"It was very distressing for the entire kennel staff when we heard the news of Mrs. Black's situation a few years back. Not only is she a work colleague, but a true friend who has a big heart," said Tech. Sgt. Samuel Giordano, 100th SFS kennel master. "As scary as it was, we all knew she would be fine. Additionally, none of us would accept that she wouldn't be back working with the dogs. She is truly an irreplaceable asset with her vast experience working with these animals. Mrs. Black is the true continuity of this section. I like to think I am the boss, but really she is!"

For Black, the people she works with have become her extended family and she never takes the job she loves for granted.

"It's totally changed my outlook on life," Black said about her illness. "I try to make the most of everything, every day. Make every moment as enjoyable as possible as you really don't know what is around the corner."

Learned through blood

by Airman 1st Class Javier Alvarez
JBER Public Affairs


2/2/2016 - JOINT BASE ELMENDORF-RICHARDSON, Alaska  -- If a person yells "bomb" in a crowded theater, most of the audience will disperse.

As chaos ensues, they will run for the exits with little in mind but to get as far away as possible.

While everyone flees, the explosive ordnance disposal technician approaches the site.

What proved to be a hazard and cause panic among so many is an opportunity for the EOD technician to put into play countless hours of training.

Members of the 673d Civil Engineer Squadron EOD flight train tirelessly and are always on call to serve Joint Base Elmendorf-Richardson and the surrounding community.

"When some sort of emergency response goes on - [whether it be an] issue with [hung] ordnance on an aircraft; or a suspect package at one of the gates; [or] explosive hazards found -during duty hours, or outside of duty hours, we'll respond," said Tech. Sgt.  Jason Halgren, an EOD Craftsman.

EOD is a career field full of hazards that have the potential for loss of life and property.

There is no simple mistake for an EOD technician. Attention to detail is just as necessary a tool as the bomb suits or robotics utilized.

"There's a sense of urgency because there is something that's dangerous and could potentially hurt people," said Halgren. "That's where the training kicks in and you're in that mindset and getting the job done."

Aside from responding to unexploded ordnance, an improvised explosive device or weapons of mass destruction, some EOD missions include providing Defense Support to Civil Authorities for explosive hazards found off the installation. EOD will also provide support to ensure safety during high-profile events and will assist the Secret Service to ensure the safety of the president, vice president and other heads of state.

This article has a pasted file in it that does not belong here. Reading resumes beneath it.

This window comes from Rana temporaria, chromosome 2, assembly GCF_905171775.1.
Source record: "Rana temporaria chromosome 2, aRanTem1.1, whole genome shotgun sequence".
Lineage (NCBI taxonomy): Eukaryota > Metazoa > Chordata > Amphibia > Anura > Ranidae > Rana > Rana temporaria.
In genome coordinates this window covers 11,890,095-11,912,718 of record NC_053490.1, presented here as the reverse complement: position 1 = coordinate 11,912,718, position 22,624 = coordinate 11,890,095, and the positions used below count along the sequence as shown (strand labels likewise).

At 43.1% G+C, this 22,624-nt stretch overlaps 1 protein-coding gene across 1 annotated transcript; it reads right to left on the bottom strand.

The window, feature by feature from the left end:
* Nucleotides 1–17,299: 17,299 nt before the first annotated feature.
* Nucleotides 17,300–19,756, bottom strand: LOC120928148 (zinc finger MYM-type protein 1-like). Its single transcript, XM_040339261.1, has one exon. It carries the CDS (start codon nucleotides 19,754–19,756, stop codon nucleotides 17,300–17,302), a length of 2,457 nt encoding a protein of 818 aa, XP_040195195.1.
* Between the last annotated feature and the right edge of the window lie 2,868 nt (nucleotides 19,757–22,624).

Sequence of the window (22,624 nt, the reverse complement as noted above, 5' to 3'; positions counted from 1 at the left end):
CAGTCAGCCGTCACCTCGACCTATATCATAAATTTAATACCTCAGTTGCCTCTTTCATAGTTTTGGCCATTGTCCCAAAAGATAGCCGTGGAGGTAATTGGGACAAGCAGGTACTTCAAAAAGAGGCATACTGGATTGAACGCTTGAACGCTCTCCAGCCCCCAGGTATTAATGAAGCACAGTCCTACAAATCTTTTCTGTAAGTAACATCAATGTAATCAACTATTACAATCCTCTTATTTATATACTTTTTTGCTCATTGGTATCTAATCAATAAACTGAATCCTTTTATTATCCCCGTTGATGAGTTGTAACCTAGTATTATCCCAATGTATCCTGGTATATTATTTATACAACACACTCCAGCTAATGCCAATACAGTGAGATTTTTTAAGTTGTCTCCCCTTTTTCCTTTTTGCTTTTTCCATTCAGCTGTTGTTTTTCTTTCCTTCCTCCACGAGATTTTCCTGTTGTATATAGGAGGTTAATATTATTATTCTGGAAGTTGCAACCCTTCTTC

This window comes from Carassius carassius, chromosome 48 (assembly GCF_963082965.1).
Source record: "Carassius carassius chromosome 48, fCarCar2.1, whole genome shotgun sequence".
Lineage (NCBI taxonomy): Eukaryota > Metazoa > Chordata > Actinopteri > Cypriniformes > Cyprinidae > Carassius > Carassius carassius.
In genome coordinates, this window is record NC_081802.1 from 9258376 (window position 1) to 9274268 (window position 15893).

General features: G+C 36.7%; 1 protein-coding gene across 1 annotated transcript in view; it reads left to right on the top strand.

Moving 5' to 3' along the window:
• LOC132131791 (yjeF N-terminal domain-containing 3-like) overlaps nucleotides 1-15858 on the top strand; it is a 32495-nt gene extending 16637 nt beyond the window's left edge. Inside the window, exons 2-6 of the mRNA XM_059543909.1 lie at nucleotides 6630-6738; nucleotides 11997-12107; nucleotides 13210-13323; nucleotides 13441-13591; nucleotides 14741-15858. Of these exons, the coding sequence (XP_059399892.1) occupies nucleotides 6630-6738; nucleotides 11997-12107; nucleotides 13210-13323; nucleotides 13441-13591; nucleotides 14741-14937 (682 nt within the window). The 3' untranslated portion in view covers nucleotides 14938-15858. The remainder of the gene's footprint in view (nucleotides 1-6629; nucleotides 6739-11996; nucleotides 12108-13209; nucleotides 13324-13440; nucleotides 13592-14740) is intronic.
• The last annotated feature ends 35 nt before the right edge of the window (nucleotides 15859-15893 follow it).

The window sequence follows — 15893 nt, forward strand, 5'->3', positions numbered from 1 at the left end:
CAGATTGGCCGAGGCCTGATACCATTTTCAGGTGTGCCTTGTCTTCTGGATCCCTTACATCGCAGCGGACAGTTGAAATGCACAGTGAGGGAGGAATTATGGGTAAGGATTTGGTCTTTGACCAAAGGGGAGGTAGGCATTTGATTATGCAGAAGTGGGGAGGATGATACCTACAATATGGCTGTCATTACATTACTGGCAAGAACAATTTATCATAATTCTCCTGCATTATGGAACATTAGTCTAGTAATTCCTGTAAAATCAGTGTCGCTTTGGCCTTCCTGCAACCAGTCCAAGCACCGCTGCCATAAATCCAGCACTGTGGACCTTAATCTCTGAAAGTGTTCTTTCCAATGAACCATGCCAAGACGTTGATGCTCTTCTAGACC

Technical training for EOD is tough and demanding, where attrition rates are high, said Senior Airman Joshua Harris, an EOD journeyman.

"[It] was about 10 months long," Harris said. "It's designed to be stressful to help deal with those situations that you are going to be facing out in the real world - in a deployed environment [like] in combat downrange."

But the missions can present themselves at anytime and anywhere.

In 2011, Airmen disposed of a sea mine that washed up on the Alaska shore, north of Sitka.

After X-raying the mine, EOD technicians could see where the explosive material inside was. They then placed the plastic explosive to destroy it.

In 2012, JBER Airmen traveled to the island of Adak in the Aleutian island chain to dispose of three World War II-era bombs. The mission spanned several months due to complications with weather.  But ultimately three bombs were excavated and disposed of.

But learning continues all the time. There are also opportunities for EOD technicians to learn from the actions of Airmen past and present, Halgren said.

"We keep the skill sets we learned through blood from Iraq and Afghanistan," Halgren said. "We've had a lot of people put up on the EOD memorial during the wars. That's what we refer to as 'learned through blood.' We learn from what's happened that got people killed as well as remember their life because they were all skilled, knowledgeable people. And [knowing they were] killed by a device proves that it can happen [to anyone]."

EOD technicians work in a unique field in that their service is not used on a daily basis. And while it is a necessary profession, nobody wants to need them - It means bad things were intended to, or can potentially, happen.

"[We] train near-daily to defeat explosive items, and we trust in our training that we are going to use that skill set to assess the situation and take care of it," Halgren said.

Should they do their job right, countless lives will be saved. Yet, EOD technicians remain faceless figures to the people they protect.

"Some of us get a sense of accomplishment whenever we get a call and prevent something from blowing up because we've protected people," Halgren said. "Not in the way doctors or police officers or medics do, but we've protected life - we've saved life - and people can go about their daily business afterwards."